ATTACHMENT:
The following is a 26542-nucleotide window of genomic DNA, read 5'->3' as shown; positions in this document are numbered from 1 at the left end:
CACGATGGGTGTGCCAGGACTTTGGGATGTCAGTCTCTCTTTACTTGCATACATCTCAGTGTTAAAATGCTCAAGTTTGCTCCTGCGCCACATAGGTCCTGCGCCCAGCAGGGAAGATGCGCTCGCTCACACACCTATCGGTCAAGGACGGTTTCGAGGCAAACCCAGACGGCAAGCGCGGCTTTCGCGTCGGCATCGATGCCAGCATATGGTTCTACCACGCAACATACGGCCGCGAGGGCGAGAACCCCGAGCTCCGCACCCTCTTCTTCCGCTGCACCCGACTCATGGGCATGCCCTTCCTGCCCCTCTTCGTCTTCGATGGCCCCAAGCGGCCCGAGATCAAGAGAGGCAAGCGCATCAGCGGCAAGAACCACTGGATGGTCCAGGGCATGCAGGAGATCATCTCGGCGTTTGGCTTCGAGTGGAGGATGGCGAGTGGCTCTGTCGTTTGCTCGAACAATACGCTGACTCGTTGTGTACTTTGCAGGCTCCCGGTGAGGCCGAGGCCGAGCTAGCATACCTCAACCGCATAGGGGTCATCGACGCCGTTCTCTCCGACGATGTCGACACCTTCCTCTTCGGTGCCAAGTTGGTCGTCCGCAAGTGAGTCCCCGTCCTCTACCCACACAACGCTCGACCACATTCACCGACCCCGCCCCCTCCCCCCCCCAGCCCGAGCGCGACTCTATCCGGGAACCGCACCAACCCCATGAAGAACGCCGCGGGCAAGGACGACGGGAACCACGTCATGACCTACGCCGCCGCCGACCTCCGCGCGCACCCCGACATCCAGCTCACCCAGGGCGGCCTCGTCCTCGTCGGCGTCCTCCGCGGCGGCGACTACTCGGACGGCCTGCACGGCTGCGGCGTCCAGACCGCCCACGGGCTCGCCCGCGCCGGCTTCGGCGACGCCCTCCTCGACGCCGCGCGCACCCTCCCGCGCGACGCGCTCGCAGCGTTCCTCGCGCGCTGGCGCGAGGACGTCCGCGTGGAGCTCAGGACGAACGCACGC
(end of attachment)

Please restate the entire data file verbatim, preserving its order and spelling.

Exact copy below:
The following is a 26542-nucleotide window of genomic DNA, read 5'->3' as shown; positions in this document are numbered from 1 at the left end:
CACGATGGGTGTGCCAGGACTTTGGGATGTCAGTCTCTCTTTACTTGCATACATCTCAGTGTTAAAATGCTCAAGTTTGCTCCTGCGCCACATAGGTCCTGCGCCCAGCAGGGAAGATGCGCTCGCTCACACACCTATCGGTCAAGGACGGTTTCGAGGCAAACCCAGACGGCAAGCGCGGCTTTCGCGTCGGCATCGATGCCAGCATATGGTTCTACCACGCAACATACGGCCGCGAGGGCGAGAACCCCGAGCTCCGCACCCTCTTCTTCCGCTGCACCCGACTCATGGGCATGCCCTTCCTGCCCCTCTTCGTCTTCGATGGCCCCAAGCGGCCCGAGATCAAGAGAGGCAAGCGCATCAGCGGCAAGAACCACTGGATGGTCCAGGGCATGCAGGAGATCATCTCGGCGTTTGGCTTCGAGTGGAGGATGGCGAGTGGCTCTGTCGTTTGCTCGAACAATACGCTGACTCGTTGTGTACTTTGCAGGCTCCCGGTGAGGCCGAGGCCGAGCTAGCATACCTCAACCGCATAGGGGTCATCGACGCCGTTCTCTCCGACGATGTCGACACCTTCCTCTTCGGTGCCAAGTTGGTCGTCCGCAAGTGAGTCCCCGTCCTCTACCCACACAACGCTCGACCACATTCACCGACCCCGCCCCCTCCCCCCCCCAGCCCGAGCGCGACTCTATCCGGGAACCGCACCAACCCCATGAAGAACGCCGCGGGCAAGGACGACGGGAACCACGTCATGACCTACGCCGCCGCCGACCTCCGCGCGCACCCCGACATCCAGCTCACCCAGGGCGGCCTCGTCCTCGTCGGCGTCCTCCGCGGCGGCGACTACTCGGACGGCCTGCACGGCTGCGGCGTCCAGACCGCCCACGGGCTCGCCCGCGCCGGCTTCGGCGACGCCCTCCTCGACGCCGCGCGCACCCTCCCGCGCGACGCGCTCGCAGCGTTCCTCGCGCGCTGGCGCGAGGACGTCCGCGTGGAGCTCAGGACGAACGCACGC